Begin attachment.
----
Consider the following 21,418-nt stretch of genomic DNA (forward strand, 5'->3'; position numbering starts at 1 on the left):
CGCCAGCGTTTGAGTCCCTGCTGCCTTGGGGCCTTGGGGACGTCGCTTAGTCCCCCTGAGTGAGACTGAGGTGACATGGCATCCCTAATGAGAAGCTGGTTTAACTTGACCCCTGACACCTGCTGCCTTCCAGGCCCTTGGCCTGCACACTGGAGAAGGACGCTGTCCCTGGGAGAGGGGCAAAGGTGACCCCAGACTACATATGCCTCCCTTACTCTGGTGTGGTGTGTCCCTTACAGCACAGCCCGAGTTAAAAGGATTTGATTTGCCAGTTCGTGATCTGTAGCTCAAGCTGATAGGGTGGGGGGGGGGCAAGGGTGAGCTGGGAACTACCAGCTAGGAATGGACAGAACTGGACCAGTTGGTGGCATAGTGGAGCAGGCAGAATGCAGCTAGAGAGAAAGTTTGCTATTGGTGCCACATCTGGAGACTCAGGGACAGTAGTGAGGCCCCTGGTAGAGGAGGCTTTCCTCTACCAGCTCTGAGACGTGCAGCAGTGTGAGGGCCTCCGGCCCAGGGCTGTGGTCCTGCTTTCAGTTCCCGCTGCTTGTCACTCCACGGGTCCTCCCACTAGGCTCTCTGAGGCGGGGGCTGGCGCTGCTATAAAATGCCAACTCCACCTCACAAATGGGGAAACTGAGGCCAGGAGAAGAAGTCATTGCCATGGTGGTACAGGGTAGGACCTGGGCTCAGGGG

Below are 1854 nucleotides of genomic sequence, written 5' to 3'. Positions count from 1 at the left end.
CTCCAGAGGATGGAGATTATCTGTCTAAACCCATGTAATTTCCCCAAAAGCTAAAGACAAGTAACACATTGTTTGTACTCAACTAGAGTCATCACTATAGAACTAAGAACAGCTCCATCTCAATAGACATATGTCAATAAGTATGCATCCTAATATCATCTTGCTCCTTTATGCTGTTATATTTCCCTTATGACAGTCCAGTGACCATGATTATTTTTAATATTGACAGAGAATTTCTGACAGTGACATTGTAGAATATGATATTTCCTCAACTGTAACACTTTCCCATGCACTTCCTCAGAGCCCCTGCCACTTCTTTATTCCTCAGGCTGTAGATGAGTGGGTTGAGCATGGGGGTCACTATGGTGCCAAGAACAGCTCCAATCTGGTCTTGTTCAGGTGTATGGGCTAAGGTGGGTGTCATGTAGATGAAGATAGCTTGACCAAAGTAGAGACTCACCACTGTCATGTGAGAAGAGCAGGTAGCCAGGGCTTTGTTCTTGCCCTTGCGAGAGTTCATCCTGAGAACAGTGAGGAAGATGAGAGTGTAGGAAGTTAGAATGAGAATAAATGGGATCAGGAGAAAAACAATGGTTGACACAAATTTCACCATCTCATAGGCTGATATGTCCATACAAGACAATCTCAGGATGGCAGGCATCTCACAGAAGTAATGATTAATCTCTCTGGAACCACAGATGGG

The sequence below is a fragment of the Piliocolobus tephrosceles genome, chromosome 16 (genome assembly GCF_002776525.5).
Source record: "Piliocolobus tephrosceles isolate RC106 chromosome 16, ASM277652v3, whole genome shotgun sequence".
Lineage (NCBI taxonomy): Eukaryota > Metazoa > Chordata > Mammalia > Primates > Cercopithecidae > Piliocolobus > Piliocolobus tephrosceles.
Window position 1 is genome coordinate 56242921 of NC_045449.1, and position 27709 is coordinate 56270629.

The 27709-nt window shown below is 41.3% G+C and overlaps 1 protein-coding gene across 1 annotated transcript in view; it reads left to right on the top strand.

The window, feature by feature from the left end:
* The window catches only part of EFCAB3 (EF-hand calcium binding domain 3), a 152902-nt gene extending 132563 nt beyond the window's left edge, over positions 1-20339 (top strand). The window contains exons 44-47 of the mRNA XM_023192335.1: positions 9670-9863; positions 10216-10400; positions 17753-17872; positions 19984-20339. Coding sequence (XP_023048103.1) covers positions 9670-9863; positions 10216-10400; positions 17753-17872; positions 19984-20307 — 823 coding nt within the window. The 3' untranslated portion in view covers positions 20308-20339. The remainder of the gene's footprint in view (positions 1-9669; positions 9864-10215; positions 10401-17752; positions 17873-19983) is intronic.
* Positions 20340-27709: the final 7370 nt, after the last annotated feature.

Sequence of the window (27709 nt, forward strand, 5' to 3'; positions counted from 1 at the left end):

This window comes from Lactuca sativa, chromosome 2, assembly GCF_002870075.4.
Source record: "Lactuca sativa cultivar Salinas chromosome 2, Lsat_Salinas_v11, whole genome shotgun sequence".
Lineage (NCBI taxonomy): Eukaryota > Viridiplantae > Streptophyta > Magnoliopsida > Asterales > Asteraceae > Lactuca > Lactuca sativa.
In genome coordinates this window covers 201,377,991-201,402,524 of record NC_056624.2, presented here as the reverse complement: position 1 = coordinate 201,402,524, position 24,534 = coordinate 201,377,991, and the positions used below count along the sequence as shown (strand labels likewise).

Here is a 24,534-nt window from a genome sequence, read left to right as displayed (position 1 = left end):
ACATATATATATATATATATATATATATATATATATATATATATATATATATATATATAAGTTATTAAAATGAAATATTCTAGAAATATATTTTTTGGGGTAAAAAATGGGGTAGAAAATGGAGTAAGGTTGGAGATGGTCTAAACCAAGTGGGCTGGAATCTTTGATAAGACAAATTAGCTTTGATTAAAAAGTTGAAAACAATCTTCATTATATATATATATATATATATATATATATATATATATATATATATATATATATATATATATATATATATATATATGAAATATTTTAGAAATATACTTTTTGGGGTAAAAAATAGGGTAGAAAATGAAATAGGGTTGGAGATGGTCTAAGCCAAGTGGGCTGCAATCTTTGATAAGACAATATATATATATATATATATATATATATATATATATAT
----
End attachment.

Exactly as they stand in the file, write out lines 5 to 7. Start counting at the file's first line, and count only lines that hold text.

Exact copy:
The sequence below is a fragment of the Piliocolobus tephrosceles genome, chromosome 16 (genome assembly GCF_002776525.5).
Source record: "Piliocolobus tephrosceles isolate RC106 chromosome 16, ASM277652v3, whole genome shotgun sequence".
Lineage (NCBI taxonomy): Eukaryota > Metazoa > Chordata > Mammalia > Primates > Cercopithecidae > Piliocolobus > Piliocolobus tephrosceles.